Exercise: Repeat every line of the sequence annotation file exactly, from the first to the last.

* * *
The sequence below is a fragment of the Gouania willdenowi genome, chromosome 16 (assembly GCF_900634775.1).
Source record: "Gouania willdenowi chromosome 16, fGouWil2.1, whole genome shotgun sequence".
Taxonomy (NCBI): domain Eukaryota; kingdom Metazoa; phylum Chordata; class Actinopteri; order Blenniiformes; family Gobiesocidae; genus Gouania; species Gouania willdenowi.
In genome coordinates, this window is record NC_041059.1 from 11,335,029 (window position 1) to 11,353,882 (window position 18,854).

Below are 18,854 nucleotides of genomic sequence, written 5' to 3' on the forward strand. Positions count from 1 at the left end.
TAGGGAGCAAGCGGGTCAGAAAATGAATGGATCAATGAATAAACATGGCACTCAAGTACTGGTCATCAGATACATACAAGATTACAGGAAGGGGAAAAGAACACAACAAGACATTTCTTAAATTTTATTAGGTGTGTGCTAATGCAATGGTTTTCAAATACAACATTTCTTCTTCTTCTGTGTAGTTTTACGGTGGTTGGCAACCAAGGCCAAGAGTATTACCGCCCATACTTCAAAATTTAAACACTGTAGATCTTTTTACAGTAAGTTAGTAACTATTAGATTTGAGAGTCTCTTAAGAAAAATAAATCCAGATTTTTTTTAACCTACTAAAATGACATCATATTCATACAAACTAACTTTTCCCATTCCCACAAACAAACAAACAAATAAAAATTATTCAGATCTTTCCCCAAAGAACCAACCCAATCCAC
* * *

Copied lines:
The sequence below is a fragment of the Gouania willdenowi genome, chromosome 16 (assembly GCF_900634775.1).
Source record: "Gouania willdenowi chromosome 16, fGouWil2.1, whole genome shotgun sequence".
Taxonomy (NCBI): domain Eukaryota; kingdom Metazoa; phylum Chordata; class Actinopteri; order Blenniiformes; family Gobiesocidae; genus Gouania; species Gouania willdenowi.
In genome coordinates, this window is record NC_041059.1 from 11,335,029 (window position 1) to 11,353,882 (window position 18,854).

Below are 18,854 nucleotides of genomic sequence, written 5' to 3' on the forward strand. Positions count from 1 at the left end.
TAGGGAGCAAGCGGGTCAGAAAATGAATGGATCAATGAATAAACATGGCACTCAAGTACTGGTCATCAGATACATACAAGATTACAGGAAGGGGAAAAGAACACAACAAGACATTTCTTAAATTTTATTAGGTGTGTGCTAATGCAATGGTTTTCAAATACAACATTTCTTCTTCTTCTGTGTAGTTTTACGGTGGTTGGCAACCAAGGCCAAGAGTATTACCGCCCATACTTCAAAATTTAAACACTGTAGATCTTTTTACAGTAAGTTAGTAACTATTAGATTTGAGAGTCTCTTAAGAAAAATAAATCCAGATTTTTTTTAACCTACTAAAATGACATCATATTCATACAAACTAACTTTTCCCATTCCCACAAACAAACAAACAAATAAAAATTATTCAGATCTTTCCCCAAAGAACCAACCCAATCCAC